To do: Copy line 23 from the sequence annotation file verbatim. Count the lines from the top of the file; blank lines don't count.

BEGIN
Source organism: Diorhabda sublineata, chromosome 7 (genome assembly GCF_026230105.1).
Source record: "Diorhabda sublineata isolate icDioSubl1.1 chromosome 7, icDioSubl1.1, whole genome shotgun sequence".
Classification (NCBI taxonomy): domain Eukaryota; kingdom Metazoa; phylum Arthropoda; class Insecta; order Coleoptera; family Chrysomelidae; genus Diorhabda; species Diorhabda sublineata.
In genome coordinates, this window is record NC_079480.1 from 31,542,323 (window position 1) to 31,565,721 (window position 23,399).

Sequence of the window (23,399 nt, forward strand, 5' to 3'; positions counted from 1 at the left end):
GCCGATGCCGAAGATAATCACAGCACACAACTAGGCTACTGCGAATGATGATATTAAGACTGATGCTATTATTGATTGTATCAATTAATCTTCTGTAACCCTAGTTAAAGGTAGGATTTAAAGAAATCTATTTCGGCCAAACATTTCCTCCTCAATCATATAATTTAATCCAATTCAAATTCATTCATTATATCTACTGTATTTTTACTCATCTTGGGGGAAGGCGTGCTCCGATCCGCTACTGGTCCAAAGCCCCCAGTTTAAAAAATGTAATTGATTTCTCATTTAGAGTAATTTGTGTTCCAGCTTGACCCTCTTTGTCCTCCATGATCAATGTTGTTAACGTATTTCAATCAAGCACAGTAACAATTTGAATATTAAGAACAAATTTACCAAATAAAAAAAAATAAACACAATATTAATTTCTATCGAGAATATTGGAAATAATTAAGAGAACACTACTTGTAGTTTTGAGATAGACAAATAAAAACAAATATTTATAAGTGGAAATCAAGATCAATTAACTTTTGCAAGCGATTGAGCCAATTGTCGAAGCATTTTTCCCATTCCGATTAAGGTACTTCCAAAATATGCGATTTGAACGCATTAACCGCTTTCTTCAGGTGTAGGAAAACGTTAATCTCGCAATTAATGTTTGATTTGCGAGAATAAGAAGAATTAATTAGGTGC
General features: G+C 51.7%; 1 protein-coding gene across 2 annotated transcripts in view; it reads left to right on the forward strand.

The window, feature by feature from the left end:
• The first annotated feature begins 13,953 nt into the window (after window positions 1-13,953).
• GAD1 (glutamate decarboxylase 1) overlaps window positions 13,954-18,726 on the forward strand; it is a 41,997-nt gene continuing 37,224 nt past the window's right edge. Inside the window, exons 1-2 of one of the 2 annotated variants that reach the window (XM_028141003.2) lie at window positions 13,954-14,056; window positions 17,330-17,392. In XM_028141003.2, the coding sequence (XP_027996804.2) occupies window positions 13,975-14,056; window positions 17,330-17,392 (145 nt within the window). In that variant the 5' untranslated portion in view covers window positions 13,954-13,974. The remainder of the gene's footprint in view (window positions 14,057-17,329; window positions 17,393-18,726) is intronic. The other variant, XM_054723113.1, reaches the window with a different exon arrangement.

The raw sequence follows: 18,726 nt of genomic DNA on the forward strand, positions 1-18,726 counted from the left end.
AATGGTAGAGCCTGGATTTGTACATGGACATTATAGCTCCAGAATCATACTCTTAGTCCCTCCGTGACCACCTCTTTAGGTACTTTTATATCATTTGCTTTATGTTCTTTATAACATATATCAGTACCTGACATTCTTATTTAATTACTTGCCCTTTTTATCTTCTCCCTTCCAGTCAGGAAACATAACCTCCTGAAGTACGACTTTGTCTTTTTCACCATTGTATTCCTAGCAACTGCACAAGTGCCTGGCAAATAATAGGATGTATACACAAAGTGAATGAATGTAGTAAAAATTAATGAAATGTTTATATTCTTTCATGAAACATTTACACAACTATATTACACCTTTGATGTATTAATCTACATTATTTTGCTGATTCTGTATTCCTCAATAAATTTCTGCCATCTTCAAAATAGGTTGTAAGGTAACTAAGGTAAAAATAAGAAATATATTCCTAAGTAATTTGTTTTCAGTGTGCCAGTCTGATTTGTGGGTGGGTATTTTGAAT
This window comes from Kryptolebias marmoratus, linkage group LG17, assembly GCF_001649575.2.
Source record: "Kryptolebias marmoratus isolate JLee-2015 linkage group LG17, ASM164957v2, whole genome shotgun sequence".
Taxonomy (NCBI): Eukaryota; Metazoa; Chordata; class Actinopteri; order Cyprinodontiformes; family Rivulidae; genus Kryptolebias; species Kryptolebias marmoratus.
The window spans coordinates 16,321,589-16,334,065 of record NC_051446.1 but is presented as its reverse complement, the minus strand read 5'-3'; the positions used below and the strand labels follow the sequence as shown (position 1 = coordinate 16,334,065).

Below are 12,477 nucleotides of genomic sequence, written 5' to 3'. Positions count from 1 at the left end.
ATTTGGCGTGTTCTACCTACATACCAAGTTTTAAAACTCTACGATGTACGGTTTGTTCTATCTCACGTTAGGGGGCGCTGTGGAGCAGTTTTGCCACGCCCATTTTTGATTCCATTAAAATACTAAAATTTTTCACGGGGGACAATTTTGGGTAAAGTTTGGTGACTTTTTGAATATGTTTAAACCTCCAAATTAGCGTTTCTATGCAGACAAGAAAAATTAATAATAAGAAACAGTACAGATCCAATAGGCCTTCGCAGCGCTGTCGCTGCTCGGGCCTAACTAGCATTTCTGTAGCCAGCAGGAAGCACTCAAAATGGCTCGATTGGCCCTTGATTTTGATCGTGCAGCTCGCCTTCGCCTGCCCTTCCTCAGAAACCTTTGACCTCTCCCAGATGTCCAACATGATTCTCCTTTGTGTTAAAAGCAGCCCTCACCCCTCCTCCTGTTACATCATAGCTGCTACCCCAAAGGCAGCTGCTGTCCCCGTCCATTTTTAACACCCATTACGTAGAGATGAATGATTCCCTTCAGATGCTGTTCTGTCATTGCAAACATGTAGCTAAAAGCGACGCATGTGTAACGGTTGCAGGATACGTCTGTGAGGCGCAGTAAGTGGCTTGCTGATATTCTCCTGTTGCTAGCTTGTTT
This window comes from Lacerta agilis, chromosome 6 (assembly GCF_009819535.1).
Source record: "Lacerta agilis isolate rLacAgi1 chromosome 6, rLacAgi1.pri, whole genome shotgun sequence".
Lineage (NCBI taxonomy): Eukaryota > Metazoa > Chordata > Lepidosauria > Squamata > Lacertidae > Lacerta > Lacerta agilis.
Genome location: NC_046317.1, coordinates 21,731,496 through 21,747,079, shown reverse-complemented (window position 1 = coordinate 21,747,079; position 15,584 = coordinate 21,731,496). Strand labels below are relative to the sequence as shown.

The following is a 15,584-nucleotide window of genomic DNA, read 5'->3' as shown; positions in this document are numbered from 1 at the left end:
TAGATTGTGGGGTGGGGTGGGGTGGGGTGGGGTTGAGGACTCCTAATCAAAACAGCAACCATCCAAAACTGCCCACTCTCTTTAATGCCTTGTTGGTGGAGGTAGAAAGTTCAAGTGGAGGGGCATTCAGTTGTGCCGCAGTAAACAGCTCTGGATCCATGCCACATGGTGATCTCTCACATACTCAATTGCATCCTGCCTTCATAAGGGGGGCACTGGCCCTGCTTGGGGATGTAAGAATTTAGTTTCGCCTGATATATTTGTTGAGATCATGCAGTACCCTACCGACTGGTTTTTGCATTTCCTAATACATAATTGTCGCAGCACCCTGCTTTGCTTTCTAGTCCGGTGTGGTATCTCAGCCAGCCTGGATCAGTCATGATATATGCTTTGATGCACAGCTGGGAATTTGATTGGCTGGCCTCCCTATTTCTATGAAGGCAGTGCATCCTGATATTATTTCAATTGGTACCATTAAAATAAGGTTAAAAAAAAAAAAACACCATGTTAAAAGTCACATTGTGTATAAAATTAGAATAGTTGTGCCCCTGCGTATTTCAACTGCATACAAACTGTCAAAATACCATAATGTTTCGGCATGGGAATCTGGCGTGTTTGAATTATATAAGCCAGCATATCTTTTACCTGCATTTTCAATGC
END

The following is a 15,584-nucleotide window of genomic DNA, read 5'->3' as shown; positions in this document are numbered from 1 at the left end: